Figure 6-19. Chiripascapa [A03-1014], Archaic Foragers occupation. 518

Figure 6-20. Huañatira [A03-900] and vicinity, Archaic Foragers occupation. 524

Figure 6-21. Rock shelter of Huañatira with circular mortuary feature visible inside. One meter scale showing on tape resting on rock along dripline (see also Figure 6-76). 527

Figure 6-22. Block 2 Archaic Foragers component from lithic evidence. 530

Figure 6-23. Projectile Point weights and lengths (when complete) by material type. 536

Figure 6-24. Archaic Period in Blocks 3, 6 and 5 (valley): Sites described in the text. 538

Figure 6-25. Block 3: Early, Middle, and Late Archaic projectile points and Aceramic sites. 539

Figure 6-26. Site of Kakapunku [A03-1000]. 541

Figure 6-27. The entrance of A03-1001 with looted cist tomb visible inside the rock shelter. 542

Figure 6-28. Cueva de Quelkata was dynamited by Majes Project road crews in 1976. Two people are visible for scale inside the shelter to the left of center. 545

Figure 6-29. Quelkata in 1975 redrawn from Chavez (1978: 20). Red dotted line shows estimated border of the portion of the rock shelter that remains after the dynamiting for road widening. 545

Figure 6-30. Quickbird satellite image of Quelkata area in 2005. The shelter is under the tuff outcrops immediately to the left of the bridge. Data courtesy of Google / Digital Globe. 547

Figure 6-31. A 65cm column of cultural deposits still exists at the back of Quelkata at a height of approximately 1.8m above datum (at head height between the gravels and the tuff in photo). 549

Figure 6-32. Profile of extant deposits at Quelkata shown in terms of relative collection units. 551

Figure 6-33. Cueva de Mollepunco (A02-3). 556

Figure 6-34. Petroglyph of camelid on wall of Mollepunco. 556

Figure 6-35. View westward from “Callalli 11” across quebrada shows the eastern edge of Callalli. 561

Figure 6-36. Callalli 11 [A03-599] on terrace on the east edge of the town of Callalli. 562

Figure 6-37. Chalcedony projectile point [A03-790] from Anccasuyo [A03-785]. 563

Figure 6-38. Map of the Sullullumba [A03-806], an Archaic Foragers site showing lithic loci on terrace edge 40m above the annual flood line. Image courtsey of Quickbird DG / Google. 567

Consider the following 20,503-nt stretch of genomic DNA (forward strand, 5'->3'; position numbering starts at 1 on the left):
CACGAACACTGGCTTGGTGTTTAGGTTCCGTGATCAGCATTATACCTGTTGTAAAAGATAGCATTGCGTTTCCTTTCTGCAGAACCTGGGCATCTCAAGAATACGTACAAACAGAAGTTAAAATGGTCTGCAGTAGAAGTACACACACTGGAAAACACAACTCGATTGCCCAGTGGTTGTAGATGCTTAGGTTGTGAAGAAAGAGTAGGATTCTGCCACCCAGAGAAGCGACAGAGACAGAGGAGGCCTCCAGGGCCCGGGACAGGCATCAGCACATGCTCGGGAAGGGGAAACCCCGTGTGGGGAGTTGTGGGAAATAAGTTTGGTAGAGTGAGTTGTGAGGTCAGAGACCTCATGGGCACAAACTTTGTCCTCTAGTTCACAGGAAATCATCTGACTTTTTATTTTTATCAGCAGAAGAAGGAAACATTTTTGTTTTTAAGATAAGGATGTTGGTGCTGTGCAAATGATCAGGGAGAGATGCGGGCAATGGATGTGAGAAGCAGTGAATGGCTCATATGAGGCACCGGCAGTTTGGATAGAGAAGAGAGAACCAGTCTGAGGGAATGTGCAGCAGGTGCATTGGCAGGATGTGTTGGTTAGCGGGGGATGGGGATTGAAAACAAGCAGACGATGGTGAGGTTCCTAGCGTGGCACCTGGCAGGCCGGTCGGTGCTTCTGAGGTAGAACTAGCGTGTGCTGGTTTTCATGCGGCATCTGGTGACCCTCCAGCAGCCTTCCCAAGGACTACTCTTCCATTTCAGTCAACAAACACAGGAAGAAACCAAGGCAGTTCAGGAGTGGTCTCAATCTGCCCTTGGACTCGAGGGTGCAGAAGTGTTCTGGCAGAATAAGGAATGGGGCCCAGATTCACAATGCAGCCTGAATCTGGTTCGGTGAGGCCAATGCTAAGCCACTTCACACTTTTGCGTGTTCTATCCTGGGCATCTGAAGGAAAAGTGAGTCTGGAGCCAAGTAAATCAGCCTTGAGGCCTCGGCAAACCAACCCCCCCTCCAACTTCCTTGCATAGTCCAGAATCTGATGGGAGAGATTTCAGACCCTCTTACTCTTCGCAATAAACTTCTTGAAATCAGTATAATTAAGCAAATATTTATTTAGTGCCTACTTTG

Figure 6-39. Sullullumba [A03-806] along terrace edge above the upper Río Colca. Yellow notebook and scale bar are visible in the center-rear of photo. 568

Figure 6-40. Projectile points from Sullullumba [A03-806]. 570

Figure 6-41. The high density lithic locus A03-808 consisted of aphanytic volcanics and chert. 570

Figure 6-42. Block 6 Challacone - Ichocollo overview map. 573

Figure 6-43. Ichocollo complex along Quebrada Ichocollo. 574

Figure 6-44. Photo looking northwest across Ichocollo creek. 576

Figure 6-45. Testing at Quarry Pit Q02-2 with 1x1 test unit Q02-2u3. Snow remains in the pit. 587

Figure 6-46. A03-269 and A03-734 "Camino Hornillo" and modern trail system. 588

Figure 6-47. Apacheta (cairn) close to junction of the Escalera route with Cerro Hornillo. 589

Figure 6-48. Camino Hornillo showing (a) A03-268 and (b) A03-734 segments. Photos were digitally modified to highlight the route in red. 591

Figure 6-49. Block 1 possible Early Agropastoral settlement pattern with Series 5 projectile points. 594

Figure 6-50. A03-126 "Maymeja 1" workshop and vicinity. 596

Figure 6-51. View of A03-126 "Maymeja" from north. Terraced area A03-334 on upper level. Test Unit Q02-02 is just right of the orange bucket. Project tents are visible in corral A03-127. 597

Figure 6-52. (a) Workshop area of "Maymeja 1" showing proximity of bofedal, (b) Testing Q02-2U3, with the quarry pit [Q02-2] visible among light ash 600m uphill in the background. 598

Figure 6-53. Base of structure [A03-335] is formed by fifteen large, partially buried stones and measures 2.5m in diameter. 601

Figure 6-54. A03-126, 209, 275 Maymeja workshop and vicinity. 604

Figure 6-55. View looking south from above at A03-201 "Saylluta" with excavation of test unit Q02-2u1 under way in top center of corral by the orange bucket. Site datum is on top of the large boulder to the south of Q02-2u1 (just above test unit in the photo). 605

Figure 6-56. Blocks 4 and 5 showing Series 5 projectile point distribution. 609

Figure 6-57. Block 2 - Early Agropastoral occupation. 612